I recently had a chance to interview Sylvia Kelso, a writer of speculative fiction. Her book, Amberlight, is due to be published by Juno books in October. I've read the forty-one page sampler which is downloadable from the Juno website. Anyone who is interested in feminism and speculative literature should definitely go check it out. One warning, though, the book is very literate high fantasy. Don't expect Harry Potter.
Carole McDonnell: Where were you born? And what major aspects of your culture affect your writing?
Sylvia Kelso: I was born in a relatively small then-town, now almost-city, in North Queensland in Australia (at the base of the finger bit that sticks up on the right hand side of the map).
Being born in North Queensland, and moving back after a grad degree in the state capital, 1500 km south, then going overseas to research a historical novel, has probably been the biggest geographic and cultural influence on my published work. Everything I've published so far has been in the fantasy genre, where I started writing when I came back from overseas. So I saw Australia anew, almost with an outsider's eye. My novels have the traditional bards and kings and dragons, but among the sugar-cane fields, there are the bush-fires, the possums, and the ant-beds of "bush" North Queensland.
They also have the symbolic landscape, so to speak, of Australia. The Map of Rihannar, the fantasy continent, is similar — a desert in the middle, almost separate civilizations to west and east — but there's no northern sea border. Because, I realized when I started writing an academic paper on the novels, in the Australian psyche, there IS no northern sea border. We feel as if we're hooked straight on to Asia, and that impression has produced a very large amount of national paranoia, for example, the White Australia policy of the earlier 20th Century. It goes back to the goldfield days and the influx of Chinese immigrants, but it wasn't helped by the threat of Japanese invasion in WWII. (When, incidentally, the plan was to fall back to Brisbane and leave the entire state north of that, where I live, to be taken over by the enemy. It's a memory older North Queenslanders haven't lost.)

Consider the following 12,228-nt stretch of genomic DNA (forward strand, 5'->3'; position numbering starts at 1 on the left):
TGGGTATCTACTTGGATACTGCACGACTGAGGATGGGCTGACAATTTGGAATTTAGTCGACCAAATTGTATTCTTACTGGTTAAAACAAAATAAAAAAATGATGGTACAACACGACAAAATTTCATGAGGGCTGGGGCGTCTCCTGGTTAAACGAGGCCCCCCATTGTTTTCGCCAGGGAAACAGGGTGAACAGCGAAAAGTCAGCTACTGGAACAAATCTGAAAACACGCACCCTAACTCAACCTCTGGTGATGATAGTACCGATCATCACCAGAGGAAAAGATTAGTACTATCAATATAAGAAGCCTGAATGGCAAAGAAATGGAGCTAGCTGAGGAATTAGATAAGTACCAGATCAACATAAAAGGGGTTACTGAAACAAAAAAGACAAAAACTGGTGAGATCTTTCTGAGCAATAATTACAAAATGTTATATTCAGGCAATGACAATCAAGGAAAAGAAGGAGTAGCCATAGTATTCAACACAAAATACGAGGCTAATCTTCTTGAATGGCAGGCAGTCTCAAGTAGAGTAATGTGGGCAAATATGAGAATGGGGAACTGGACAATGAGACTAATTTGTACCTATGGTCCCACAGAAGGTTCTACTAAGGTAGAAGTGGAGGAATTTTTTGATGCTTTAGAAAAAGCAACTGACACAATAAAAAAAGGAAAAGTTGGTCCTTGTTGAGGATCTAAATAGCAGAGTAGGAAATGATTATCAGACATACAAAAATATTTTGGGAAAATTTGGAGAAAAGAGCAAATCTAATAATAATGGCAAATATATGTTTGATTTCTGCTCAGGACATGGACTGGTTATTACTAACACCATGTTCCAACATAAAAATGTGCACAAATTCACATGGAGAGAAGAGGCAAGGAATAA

The aspects that matter more subtly, perhaps, are first, being a settler nation — uneasiness about race relations in particular — and second, being born in North Queensland, and therefore marginalized in white culture. In US terms, North Queensland is read by Australia as a cross between Hawaii and Texas. They consider it a nest of rednecks and eccentrics in a tropical wonderland. There's a modern half-joking myth that we all go "troppo" when the mango trees flower. I would think that that background, however unconsciously absorbed, has had quite a lot to do with the emphasis on outsiders, of one sort or another, in my fantasy novels.